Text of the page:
Brighton's pebble beach
Brighton's pebble beach | Source
Royal Pavilion
Royal Pavilion | Source

Royal Pavilion

Brighton's Royal Pavilion is probably one of the United Kingdom's most little-known royal residences, and it is undoubtedly the strangest British royal house to visit. The building looks entirely out of place in an English town, but its unique qualities make it the perfect royal residence for a hip and funky city such as Brighton. The architecture is a bizarre mixture of Indian and Islamic influences on the exterior and Asian - particularly Chinese - themes for the interior. The building is spectacular and unsettling all at once - you might feel as though you accidentally left England with your first glance of the Royal Pavilion.

The Royal Pavilion began construction in the late eighteenth century as a seaside resort for the future George IV, who was following in the popular trend of retreating to the seaside for his health. The concept of the Royal Pavilion was appealing for George for an array of reasons. He could retreat from the public eye of the Royal Court and pursue his personal interests - in particular, women, wine, and gambling. George was infamous for his parties, which were known to last into the wee hours of the morning. The kitchen in the Pavilion is particularly fascinating in this regard, where food items that would have appeared at George's feasts have been recreated so that visitors can get a grasp of the splendor and extravagance of these parties. No costs were spared, and George had a particular taste for French cooking, employed a French chef in his kitchens. Ultimately, the extravagance and bizarre decor and architecture of the Pavilion was reflective of George's resentment of his much more conservative and traditional father. As a further measure of revolt, George married his mistress, of whom his father disapproved, in secret at the Royal Pavilion.

Queen Victoria, contrarily, was well-known to dislike Brighton, and did not like the open design of the Pavilion because it afforded her and her family very little privacy from the locals, who she considered to be nosy and invasive. Consequentially, she purchased a new summer home for her family during her reign in the nineteenth century.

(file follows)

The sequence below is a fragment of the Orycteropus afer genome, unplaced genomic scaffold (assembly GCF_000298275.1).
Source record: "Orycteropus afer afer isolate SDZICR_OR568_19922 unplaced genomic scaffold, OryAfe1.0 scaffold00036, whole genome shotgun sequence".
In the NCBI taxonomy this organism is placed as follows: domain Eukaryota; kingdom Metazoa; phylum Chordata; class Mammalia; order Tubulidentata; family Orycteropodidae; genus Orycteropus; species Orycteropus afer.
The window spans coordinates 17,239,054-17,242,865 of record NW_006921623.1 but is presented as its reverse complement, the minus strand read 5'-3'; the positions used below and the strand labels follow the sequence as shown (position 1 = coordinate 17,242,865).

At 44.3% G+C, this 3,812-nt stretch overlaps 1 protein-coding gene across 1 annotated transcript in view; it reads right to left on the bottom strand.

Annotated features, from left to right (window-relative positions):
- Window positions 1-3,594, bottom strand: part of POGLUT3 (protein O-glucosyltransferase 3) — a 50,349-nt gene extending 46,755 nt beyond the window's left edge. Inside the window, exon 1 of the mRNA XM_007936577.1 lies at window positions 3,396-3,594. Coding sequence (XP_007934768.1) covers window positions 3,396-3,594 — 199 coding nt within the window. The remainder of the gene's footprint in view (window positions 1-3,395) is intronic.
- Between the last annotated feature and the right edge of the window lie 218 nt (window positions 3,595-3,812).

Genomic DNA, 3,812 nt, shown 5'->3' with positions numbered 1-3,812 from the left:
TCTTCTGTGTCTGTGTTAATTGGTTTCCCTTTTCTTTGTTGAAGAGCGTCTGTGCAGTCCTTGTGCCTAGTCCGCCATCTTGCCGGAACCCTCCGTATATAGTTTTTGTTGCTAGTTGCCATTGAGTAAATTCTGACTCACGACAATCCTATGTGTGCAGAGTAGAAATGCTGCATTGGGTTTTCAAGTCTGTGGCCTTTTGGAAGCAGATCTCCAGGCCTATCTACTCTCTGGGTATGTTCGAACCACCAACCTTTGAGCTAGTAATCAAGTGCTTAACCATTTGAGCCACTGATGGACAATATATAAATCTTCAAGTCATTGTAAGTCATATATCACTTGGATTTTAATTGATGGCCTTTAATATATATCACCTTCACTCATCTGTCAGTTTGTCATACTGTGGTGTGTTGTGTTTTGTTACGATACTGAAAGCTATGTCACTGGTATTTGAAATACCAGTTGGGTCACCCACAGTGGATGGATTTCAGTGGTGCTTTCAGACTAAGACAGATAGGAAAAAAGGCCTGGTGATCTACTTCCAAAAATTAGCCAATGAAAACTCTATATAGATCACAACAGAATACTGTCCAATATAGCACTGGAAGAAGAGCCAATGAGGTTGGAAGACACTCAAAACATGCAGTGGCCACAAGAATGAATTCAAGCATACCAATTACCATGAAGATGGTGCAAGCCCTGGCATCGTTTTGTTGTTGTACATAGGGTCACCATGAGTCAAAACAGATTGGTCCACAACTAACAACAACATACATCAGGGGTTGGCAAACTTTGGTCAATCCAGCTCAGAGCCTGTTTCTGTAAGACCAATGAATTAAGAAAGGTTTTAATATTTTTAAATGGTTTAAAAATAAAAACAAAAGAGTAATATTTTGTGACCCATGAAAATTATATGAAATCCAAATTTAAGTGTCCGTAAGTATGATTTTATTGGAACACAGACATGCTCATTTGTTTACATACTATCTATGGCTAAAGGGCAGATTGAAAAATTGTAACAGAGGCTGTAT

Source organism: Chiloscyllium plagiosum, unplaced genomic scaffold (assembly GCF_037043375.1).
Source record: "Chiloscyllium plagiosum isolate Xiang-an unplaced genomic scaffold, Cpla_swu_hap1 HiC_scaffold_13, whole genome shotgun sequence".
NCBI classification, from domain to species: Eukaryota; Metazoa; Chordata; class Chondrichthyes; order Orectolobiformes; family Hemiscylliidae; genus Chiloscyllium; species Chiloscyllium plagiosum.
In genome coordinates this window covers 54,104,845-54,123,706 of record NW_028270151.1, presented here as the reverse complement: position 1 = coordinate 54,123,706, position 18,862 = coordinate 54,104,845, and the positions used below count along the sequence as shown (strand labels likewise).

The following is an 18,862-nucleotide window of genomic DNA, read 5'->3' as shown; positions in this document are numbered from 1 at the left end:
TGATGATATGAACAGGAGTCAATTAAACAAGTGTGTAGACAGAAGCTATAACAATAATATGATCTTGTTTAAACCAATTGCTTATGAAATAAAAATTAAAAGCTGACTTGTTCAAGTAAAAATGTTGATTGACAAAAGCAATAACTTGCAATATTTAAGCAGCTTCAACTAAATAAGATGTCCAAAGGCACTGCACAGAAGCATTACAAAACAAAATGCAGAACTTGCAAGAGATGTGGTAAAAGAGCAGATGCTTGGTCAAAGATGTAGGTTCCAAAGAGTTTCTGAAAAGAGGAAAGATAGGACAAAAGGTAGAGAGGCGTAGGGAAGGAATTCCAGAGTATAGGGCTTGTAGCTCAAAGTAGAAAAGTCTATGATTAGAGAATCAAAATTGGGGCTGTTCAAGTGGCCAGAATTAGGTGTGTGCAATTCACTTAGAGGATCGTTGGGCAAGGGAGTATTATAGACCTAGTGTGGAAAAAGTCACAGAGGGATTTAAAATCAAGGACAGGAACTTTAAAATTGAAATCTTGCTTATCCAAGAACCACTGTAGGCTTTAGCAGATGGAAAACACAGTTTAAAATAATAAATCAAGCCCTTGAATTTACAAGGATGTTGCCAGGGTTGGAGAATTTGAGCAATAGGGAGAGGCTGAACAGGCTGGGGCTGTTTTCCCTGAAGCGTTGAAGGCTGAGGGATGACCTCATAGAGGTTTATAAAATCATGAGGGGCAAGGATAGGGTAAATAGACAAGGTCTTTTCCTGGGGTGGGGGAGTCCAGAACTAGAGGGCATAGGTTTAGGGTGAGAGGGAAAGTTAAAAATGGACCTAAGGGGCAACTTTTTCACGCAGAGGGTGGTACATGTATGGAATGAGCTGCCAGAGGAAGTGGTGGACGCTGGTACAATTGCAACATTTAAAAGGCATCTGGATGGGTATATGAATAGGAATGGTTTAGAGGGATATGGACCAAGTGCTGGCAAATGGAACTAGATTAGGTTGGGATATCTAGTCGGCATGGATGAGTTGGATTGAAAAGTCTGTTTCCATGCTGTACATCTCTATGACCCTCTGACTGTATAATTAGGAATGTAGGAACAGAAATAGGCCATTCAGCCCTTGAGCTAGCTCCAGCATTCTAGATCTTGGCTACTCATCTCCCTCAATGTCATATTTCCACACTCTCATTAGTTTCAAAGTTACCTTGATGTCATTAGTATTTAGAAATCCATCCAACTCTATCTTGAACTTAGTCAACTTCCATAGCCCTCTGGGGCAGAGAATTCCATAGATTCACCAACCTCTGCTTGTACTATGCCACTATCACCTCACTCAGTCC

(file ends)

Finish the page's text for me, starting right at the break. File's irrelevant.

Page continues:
Finally, during the First World War, the Royal Pavilion was converted into a military hospital. The Pavilion had 720 beds and cared for soldiers from the Indian army, and was doubly used as a form of propaganda for recruits from India. As such, this era of the Pavilion's life was well-documented, so that the British could shown potential recruits that Indian soldiers were being well-treated in Brighton.

The Royal Pavilion is absolutely not to be missed on a trip to Brighton. Many people opt out of visiting the site, perhaps due either to its lack of notoriety as a royal residence or to the more popular draw of the Brighton Pier, but the Royal Pavilion truly tells the story of Brighton through the past few centuries and encapsulates the culture of Brighton today.

Royal Pavilion
Royal Pavilion | Source

Brighton today is known both as the happiest and the hippest place to live in the United Kingdom, as well as for its large LGBT community. Brighton by day has something to offer each and every one of its visitors, and is easily accessible from London, with trains leaving frequently from Victoria.


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    • jpcmc profile image

      JP Carlos 

      2 years ago from Quezon CIty, Phlippines

      What a wonderful place. I've never been here and it looks like a great place to visit. Btw, I love you photo of the beach. I just hope that people will keep the his place clean and safe for everyone.

    • Chantelle Porter profile image

      Chantelle Porter 

      2 years ago from Chicago

      The "Wheel of Excellence". I love that. We were in London about 3 years ago but only for a day:( I think my son would be in heaven at Brighton - rides AND fried food! Lovely article. Thumbs up.